-----Assassins, music by Stephen Sondheim, book by John Weidman, directed by Eric Salonis, will open in May. Undeniably chilling and irresistibly entertaining at once, this brilliant, darkly satiric musical presents the four assassins and five would-be assassins of US presidents-- from John Wilkes Booth through John Hinkley, Jr. Choosing the setting of an old-time, all-American carnival, with touches of vaudeville and music that begins with the welcoming form of the ballad, the play dares to balance on the high beam horror, comedy, and tragedy, taking on a subject just as taboo now as it was when it premiered in 1990. Nothing is more frightening than a person who is overwhelmingly insecure, yet feels unequivocally entitled. Hence, the opening song: "Everybody Has The Right to Be Happy!"
What have been some of your favorite plays?
Oh, man, that's like asking about your favorite child! I do love the Irish plays--Philadelphia, Here I Come, Shining City, The Playboy of The Western World, Dancing at Lughnasa. All of Chekhov--last season's Uncle Vanya was very special. An Iliad was amazing. And there's a special place in my memory for Streetcar. But with well over a hundred plays in 25 years, there are many more.
What do you think when they take a classic and they adapt it to modern times? For an example, Stupid F***ing Bird as an adaptation of The Seagull?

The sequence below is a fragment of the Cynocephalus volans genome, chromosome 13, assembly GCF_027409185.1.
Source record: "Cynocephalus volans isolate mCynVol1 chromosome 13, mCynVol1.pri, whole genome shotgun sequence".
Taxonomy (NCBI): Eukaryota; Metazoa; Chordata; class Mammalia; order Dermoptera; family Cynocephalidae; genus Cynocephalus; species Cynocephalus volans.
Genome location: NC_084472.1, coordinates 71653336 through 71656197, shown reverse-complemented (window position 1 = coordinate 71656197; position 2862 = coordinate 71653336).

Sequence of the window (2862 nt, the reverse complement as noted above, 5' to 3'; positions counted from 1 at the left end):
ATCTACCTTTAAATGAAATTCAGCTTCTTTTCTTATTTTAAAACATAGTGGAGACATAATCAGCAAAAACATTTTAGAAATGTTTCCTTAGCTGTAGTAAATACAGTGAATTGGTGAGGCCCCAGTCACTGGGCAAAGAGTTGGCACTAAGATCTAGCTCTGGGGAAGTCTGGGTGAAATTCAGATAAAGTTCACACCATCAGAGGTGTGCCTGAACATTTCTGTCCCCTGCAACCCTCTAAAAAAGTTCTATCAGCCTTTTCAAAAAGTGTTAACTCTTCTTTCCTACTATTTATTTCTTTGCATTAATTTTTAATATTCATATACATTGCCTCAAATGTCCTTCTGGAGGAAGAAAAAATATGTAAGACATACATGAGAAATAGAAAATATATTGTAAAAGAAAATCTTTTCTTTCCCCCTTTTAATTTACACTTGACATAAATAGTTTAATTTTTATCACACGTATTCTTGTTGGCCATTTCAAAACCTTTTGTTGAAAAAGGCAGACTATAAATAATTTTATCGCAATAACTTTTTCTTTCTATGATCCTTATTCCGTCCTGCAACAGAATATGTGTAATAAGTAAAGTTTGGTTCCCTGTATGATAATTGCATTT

I don't have one opinion that applies across the board. If the playwright is actually trying to introduce a new idea, a new way of looking at a theme, that can be interesting--though I tend to wonder why the writer doesn't create a wholly new play. In other cases, sometimes it seems that producers, writers, and directors think that the audience isn't smart enough to "get" the original piece, so they alter it to make it contemporary. I don't think one has to pander to people--audiences are smart. Classics are classic, in my opinion, because everyone can "get" it--the needs and emotions of the characters, their confusion and conflicts--we "move in" because we relate. And the expressiveness of the words can be as personal and affective as music--if the speaker means them. The quality of a play has nothing to do with the time in which it was written. The "rub" as Hamlet would say, is not what's being communicated, but how. When directors and actors approach these works with reverence, distancing themselves from the texts as if they're some kind of historical monuments, it's death for the script and tediousness for the poor people who are watching. And I'm afraid that this kind of stilted approach is coming to be confused with, to define, the plays themselves. In contrast, I'm reminded of our recent production of Uncle Vanya in which the actors so fully and personally understood and embraced their characters. It was thrilling, and countless audience members, clearly moved, told me that they were so surprised at how much they loved the play (because they thought maybe they wouldn't "get" Chekhov).